The biggest dust storm in living memory rolls into Phoenix on July 5, 2011, reducing visibility to zero. Desert thunderstorms kicked up the mile-high wall of dust and sand.
Fortified by a levee, a house near Vicksburg survives a Yazoo River flood in May 2011. Snowmelt and intense rains—eight times as much rainfall as usual in parts of the Mississippi River watershed—triggered floods that caused three to four billion dollars in damages.
Lightning cracks during an eruption of Iceland’s Eyjafjallajökull volcano in 2010.
The eruption of Hawaii’s Kilauea volcano inspires the formation of a waterspout in this undated photo.
A Lake Michigan lighthouse takes the brunt of a frigid winter in Saint Joseph, Michigan.
A funnel cloud rips through a trailer park near Cheyenne, Wyoming, in this undated photo. The photographer snapped this shot from a quarter mile away before taking cover in his basement.
A waterspout parallels a lightning strike over Lake Okeechobee in Florida. A sister of the tornado, waterspouts are generally less powerful.
A tornado heads toward two cars on a country road near Campo, Colorado.
In a dramatic display of summer atmospheric conditions, lightning marks the end of an impressively long shelf cloud in the Midwestern U.S.
Dark clouds loom over a beach on Grand Cayman Island.
Landslide rubble buries a car in northern India’s Doda district in 2011. The devastating erosion was the result of a downpour that washed soil, rocks, and other debris onto the Doda-Batote highway.
View from the International Space Station.
Smoke from the numerous wildfires in northern California has caused a red haze over the Bay area.
Wildfire in Oregon adjacent to a golf course. Amazes me the focus that golfers have. The wrath of the Rapture could be in hellish progress and the golfers would be kneeling on the green lining up a putt.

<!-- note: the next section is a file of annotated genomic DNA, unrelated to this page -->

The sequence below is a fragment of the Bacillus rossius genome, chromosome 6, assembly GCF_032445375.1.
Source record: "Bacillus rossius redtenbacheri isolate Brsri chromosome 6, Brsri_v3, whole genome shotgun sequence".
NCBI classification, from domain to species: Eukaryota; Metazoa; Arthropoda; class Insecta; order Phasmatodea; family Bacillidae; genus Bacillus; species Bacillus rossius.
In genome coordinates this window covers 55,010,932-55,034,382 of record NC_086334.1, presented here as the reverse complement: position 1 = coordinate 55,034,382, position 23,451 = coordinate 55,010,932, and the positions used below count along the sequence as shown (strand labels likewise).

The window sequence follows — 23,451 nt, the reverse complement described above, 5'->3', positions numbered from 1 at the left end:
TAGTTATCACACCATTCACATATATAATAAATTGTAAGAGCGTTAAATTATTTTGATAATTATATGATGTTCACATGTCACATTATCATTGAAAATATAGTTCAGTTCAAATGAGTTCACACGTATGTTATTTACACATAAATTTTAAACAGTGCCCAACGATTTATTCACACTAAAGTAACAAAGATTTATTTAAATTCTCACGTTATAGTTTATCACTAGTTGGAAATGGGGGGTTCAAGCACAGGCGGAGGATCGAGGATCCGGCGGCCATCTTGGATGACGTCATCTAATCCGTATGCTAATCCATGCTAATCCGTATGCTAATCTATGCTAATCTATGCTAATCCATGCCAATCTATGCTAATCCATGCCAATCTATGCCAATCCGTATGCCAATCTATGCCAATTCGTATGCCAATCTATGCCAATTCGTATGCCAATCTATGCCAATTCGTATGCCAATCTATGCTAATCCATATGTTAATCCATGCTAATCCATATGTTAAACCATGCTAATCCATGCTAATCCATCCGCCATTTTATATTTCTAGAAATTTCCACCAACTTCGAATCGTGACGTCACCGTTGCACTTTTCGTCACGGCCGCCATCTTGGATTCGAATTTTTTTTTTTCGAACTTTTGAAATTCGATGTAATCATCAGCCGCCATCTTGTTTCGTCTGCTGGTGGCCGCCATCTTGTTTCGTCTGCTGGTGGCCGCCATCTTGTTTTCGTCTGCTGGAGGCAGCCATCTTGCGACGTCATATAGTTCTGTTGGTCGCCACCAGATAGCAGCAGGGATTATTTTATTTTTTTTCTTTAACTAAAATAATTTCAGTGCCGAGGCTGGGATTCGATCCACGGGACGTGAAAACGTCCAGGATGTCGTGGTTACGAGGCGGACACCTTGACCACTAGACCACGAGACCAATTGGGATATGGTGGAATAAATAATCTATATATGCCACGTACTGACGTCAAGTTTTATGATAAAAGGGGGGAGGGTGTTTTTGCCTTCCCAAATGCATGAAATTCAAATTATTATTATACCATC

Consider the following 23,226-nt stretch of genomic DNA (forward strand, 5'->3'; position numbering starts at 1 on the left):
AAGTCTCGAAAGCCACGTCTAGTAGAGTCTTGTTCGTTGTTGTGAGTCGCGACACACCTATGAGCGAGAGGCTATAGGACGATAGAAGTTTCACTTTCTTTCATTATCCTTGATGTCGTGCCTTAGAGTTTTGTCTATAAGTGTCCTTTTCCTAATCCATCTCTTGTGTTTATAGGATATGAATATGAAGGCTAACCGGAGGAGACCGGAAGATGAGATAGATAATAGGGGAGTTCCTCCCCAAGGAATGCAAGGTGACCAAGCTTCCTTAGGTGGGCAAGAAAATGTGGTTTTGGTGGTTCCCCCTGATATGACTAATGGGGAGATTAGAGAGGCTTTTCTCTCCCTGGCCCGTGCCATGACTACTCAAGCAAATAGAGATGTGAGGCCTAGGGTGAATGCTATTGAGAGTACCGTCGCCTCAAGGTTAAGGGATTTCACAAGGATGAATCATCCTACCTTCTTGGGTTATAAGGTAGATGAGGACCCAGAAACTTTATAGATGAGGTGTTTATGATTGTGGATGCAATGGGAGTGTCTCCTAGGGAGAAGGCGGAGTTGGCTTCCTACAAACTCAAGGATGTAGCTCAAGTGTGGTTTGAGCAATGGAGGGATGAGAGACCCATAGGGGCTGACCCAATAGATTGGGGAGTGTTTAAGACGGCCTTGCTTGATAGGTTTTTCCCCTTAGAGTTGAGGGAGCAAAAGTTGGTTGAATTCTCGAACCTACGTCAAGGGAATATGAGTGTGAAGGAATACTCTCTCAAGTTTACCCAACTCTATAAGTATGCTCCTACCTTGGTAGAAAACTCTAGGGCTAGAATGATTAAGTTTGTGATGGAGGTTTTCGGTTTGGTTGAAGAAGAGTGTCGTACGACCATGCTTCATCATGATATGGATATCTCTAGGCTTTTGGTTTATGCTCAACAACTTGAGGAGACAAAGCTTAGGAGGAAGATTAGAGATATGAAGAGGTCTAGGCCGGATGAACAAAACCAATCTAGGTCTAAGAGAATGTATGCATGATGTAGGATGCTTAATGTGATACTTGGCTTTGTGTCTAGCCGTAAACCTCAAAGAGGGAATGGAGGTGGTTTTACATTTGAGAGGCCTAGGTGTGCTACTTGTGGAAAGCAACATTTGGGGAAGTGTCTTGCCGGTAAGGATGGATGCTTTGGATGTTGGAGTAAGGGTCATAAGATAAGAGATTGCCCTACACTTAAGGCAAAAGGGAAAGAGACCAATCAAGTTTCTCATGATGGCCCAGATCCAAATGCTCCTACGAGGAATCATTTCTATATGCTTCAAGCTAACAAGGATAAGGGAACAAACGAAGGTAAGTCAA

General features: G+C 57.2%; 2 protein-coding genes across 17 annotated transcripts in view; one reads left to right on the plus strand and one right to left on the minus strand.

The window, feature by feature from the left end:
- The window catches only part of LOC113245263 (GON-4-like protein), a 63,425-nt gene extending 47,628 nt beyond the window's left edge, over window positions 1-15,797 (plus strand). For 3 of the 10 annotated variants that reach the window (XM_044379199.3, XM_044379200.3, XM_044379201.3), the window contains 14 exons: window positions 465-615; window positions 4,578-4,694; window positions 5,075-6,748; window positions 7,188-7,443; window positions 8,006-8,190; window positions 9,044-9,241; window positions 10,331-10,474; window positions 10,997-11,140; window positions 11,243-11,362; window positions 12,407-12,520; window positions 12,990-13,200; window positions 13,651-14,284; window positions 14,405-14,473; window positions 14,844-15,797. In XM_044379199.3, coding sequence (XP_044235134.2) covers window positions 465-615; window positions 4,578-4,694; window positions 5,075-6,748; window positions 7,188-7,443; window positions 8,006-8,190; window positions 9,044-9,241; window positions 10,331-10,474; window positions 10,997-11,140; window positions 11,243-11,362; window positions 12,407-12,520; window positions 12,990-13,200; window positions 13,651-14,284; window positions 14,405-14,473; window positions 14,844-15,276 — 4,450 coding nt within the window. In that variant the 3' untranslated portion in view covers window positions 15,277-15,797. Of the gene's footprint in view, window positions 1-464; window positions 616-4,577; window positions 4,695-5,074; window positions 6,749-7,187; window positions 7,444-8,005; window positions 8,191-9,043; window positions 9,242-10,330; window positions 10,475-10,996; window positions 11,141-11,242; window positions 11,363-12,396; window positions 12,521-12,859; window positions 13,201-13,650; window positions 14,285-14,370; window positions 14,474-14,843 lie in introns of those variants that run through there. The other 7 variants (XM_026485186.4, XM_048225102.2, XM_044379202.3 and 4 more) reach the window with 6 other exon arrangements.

On Monday, the El Liceu opera house in Barcelona hosted a special concert for 2,292 house plants. The event, organized by Spanish conceptual artist Eugenio Ampudia, took place just as Spain lifted its three-month state of emergency. Reaffirming the value of art and music, the theatre kicked off its re-opening with this performance as a kind of roadmap for returning to normalcy.
Ampudia said the inspiration for the idea came from his getting back in touch with nature during the quietude of the pandemic. The plants will be donated to local health care workers as a token of appreciation for their hard work.
Dracaena cinnabari, the Socotra dragon tree or dragon blood tree, is a dragon tree native to the Socotra archipelago in the Arabian Sea. It is so called due to the red sap that the trees produce.
The dragon blood tree has a unique and strange appearance, with an “upturned, densely packed crown having the shape of an uprightly held umbrella”. This evergreen species is named after its dark red resin, which is known as “dragon’s blood”. Unlike most monocot plants, Dracaena displays secondary growth, D. cinnabari even has growth zones resembling tree rings found in dicot tree species. Along with other arborescent Dracaena species it has a distinctive growth habit called “dracoid habitus”. Its leaves are found only at the end of its youngest branches; its leaves are all shed every 3 or 4 years before new leaves simultaneously mature. Branching tends to occur when the growth of the terminal bud is stopped, due to either flowering or traumatic events (e.g. herbivory).
Socotra, also spelled Soqotra, is an island and a small archipelago of four islands in the Arabian Sea. Socotra is part of Yemen. It had long been a part of the Aden Governorate. In 2004 it became attached to the Hadhramaut Governorate, which is much closer to the island than Aden (although the nearest governorate was the Al Mahrah Governorate). In 2013, the archipelago became its own governorate.
Bison from ancient to modern
A herd of lynx
Zion national park in Utah
An enormous sandstorm swept over the capital city of Niger earlier this week and briefly turned the sky an unsettling blood red color. The eerie incident reportedly occurred on Monday afternoon in Niamey when an enormous wall of sand, dust and other debris slowly crept across the community. Although such events are not altogether unusual in the region around this time of year, this storm was particularly sizeable to the point that one person described the experience as “utterly terrifying.”
Several residents of the city captured the event on film as it unfolded and subsequently posted the footage to social media, providing some truly breathtaking perspectives on the storm. At one point, when it had fully engulfed the area, the sky turned an unnerving red color for a few minutes before rain eventually arrived and dissipated the cloud.